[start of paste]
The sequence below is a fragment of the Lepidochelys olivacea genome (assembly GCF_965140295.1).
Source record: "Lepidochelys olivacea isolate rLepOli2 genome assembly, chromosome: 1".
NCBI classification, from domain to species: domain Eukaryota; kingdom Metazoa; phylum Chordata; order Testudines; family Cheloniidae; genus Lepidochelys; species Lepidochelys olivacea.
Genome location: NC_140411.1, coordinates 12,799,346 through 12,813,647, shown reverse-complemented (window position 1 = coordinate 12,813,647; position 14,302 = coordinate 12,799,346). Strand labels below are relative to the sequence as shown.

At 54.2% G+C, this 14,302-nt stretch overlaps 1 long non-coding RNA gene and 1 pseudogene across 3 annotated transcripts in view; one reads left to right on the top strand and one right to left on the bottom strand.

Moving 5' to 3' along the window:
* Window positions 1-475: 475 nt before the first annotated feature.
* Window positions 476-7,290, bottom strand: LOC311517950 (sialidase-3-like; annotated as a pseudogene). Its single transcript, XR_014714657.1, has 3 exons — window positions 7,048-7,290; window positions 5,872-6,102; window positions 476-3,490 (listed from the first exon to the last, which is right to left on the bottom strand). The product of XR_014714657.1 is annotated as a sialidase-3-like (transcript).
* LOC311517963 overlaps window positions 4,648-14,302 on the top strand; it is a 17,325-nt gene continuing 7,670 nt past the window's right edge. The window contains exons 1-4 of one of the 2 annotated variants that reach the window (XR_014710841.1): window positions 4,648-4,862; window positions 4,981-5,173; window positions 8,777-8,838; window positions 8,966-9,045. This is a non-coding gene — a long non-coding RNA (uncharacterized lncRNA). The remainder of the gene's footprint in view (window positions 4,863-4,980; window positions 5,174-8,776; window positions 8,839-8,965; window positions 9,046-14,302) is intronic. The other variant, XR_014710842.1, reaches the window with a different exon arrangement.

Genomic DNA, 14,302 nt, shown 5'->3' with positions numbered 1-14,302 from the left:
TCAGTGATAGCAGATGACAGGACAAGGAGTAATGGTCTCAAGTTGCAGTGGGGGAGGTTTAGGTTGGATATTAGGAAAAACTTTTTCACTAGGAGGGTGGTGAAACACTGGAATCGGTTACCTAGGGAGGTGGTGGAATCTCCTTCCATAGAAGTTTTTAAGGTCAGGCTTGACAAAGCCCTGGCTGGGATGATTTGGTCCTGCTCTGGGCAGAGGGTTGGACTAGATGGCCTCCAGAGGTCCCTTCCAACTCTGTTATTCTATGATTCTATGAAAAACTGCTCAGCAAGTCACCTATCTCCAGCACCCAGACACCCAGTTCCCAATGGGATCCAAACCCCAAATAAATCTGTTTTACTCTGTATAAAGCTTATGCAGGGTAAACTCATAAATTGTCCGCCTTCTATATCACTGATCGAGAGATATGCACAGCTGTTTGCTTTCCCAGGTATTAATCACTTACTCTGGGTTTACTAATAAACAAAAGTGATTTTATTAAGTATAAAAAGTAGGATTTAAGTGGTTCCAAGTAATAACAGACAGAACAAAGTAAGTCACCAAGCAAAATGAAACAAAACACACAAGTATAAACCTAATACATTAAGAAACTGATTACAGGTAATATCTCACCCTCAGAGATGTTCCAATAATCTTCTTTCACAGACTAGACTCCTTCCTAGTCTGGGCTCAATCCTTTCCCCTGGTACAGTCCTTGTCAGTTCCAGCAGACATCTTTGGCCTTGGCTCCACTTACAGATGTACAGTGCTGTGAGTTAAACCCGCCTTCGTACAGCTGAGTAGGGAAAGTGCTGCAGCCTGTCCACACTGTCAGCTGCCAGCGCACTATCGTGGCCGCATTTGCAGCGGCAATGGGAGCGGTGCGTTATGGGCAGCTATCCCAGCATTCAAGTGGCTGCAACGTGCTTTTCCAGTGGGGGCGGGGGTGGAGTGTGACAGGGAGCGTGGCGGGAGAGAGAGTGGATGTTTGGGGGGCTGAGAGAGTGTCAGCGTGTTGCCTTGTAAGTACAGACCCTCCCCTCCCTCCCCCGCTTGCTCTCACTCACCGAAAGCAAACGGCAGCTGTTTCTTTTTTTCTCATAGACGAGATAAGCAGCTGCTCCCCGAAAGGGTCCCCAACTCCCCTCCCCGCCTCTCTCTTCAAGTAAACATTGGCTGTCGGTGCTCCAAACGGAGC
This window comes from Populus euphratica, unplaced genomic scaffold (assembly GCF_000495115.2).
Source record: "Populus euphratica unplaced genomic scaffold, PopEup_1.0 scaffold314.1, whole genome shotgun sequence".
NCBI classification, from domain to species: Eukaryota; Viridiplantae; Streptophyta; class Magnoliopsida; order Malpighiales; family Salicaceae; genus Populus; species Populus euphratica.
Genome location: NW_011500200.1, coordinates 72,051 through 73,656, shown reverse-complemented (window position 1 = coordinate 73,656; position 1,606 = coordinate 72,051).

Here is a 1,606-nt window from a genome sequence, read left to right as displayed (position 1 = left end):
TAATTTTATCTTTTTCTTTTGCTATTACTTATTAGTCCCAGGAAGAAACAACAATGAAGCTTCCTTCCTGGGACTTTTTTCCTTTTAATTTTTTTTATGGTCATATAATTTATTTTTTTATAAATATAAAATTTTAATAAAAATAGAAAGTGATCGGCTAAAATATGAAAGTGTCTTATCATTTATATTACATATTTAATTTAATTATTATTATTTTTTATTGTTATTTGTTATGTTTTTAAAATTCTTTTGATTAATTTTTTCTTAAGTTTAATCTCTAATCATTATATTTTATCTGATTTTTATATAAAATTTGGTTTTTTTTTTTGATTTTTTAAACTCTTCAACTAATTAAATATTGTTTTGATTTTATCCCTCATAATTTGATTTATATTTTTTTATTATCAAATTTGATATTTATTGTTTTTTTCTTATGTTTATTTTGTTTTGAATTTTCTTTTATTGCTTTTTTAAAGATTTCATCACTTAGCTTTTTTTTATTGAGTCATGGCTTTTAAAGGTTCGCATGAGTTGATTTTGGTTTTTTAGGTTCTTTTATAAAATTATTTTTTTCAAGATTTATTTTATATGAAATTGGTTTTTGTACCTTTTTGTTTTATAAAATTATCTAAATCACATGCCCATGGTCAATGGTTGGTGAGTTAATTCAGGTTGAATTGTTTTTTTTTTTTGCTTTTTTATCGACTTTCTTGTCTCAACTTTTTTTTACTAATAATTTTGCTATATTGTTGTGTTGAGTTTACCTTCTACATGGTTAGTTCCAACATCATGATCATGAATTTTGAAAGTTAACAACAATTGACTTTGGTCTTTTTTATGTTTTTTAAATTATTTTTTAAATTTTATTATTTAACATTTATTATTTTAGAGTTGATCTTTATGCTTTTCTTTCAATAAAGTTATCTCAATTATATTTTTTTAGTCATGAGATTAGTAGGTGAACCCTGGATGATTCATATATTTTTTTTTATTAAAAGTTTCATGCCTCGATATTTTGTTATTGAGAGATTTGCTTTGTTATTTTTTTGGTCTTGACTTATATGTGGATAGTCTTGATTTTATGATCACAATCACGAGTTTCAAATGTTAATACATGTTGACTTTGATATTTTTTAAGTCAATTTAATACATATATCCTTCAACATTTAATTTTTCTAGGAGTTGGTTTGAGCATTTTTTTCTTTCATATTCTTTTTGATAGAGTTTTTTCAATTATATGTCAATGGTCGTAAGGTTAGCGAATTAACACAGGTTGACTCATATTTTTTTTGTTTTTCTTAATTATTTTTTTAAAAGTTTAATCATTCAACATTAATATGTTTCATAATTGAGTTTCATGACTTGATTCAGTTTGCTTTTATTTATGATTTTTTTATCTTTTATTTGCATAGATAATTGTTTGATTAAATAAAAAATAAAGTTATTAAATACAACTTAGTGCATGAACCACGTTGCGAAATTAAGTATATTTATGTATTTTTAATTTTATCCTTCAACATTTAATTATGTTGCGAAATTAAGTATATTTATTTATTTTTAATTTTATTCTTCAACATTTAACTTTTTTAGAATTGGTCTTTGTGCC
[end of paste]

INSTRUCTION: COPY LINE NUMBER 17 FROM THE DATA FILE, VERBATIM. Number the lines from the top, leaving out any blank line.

TAATTTTATCTTTTTCTTTTGCTATTACTTATTAGTCCCAGGAAGAAACAACAATGAAGCTTCCTTCCTGGGACTTTTTTCCTTTTAATTTTTTTTATGGTCATATAATTTATTTTTTTATAAATATAAAATTTTAATAAAAATAGAAAGTGATCGGCTAAAATATGAAAGTGTCTTATCATTTATATTACATATTTAATTTAATTATTATTATTTTTTATTGTTATTTGTTATGTTTTTAAAATTCTTTTGATTAATTTTTTCTTAAGTTTAATCTCTAATCATTATATTTTATCTGATTTTTATATAAAATTTGGTTTTTTTTTTTGATTTTTTAAACTCTTCAACTAATTAAATATTGTTTTGATTTTATCCCTCATAATTTGATTTATATTTTTTTATTATCAAATTTGATATTTATTGTTTTTTTCTTATGTTTATTTTGTTTTGAATTTTCTTTTATTGCTTTTTTAAAGATTTCATCACTTAGCTTTTTTTTATTGAGTCATGGCTTTTAAAGGTTCGCATGAGTTGATTTTGGTTTTTTAGGTTCTTTTATAAAATTATTTTTTTCAAGATTTATTTTATATGAAATTGGTTTTTGTACCTTTTTGTTTTATAAAATTATCTAAATCACATGCCCATGGTCAATGGTTGGTGAGTTAATTCAGGTTGAATTGTTTTTTTTTTTTGCTTTTTTATCGACTTTCTTGTCTCAACTTTTTTTTACTAATAATTTTGCTATATTGTTGTGTTGAGTTTACCTTCTACATGGTTAGTTCCAACATCATGATCATGAATTTTGAAAGTTAACAACAATTGACTTTGGTCTTTTTTATGTTTTTTAAATTATTTTTTAAATTTTATTATTTAACATTTATTATTTTAGAGTTGATCTTTATGCTTTTCTTTCAATAAAGTTATCTCAATTATATTTTTTTAGTCATGAGATTAGTAGGTGAACCCTGGATGATTCATATATTTTTTTTTATTAAAAGTTTCATGCCTCGATATTTTGTTATTGAGAGATTTGCTTTGTTATTTTTTTGGTCTTGACTTATATGTGGATAGTCTTGATTTTATGATCACAATCACGAGTTTCAAATGTTAATACATGTTGACTTTGATATTTTTTAAGTCAATTTAATACATATATCCTTCAACATTTAATTTTTCTAGGAGTTGGTTTGAGCATTTTTTTCTTTCATATTCTTTTTGATAGAGTTTTTTCAATTATATGTCAATGGTCGTAAGGTTAGCGAATTAACACAGGTTGACTCATATTTTTTTTGTTTTTCTTAATTATTTTTTTAAAAGTTTAATCATTCAACATTAATATGTTTCATAATTGAGTTTCATGACTTGATTCAGTTTGCTTTTATTTATGATTTTTTTATCTTTTATTTGCATAGATAATTGTTTGATTAAATAAAAAATAAAGTTATTAAATACAACTTAGTGCATGAACCACGTTGCGAAATTAAGTATATTTATGTATTTTTAATTTTATCCTTCAACATTTAATTATGTTGCGAAATTAAGTATATTTATTTATTTTTAATTTTATTCTTCAACATTTAACTTTTTTAGAATTGGTCTTTGTGCC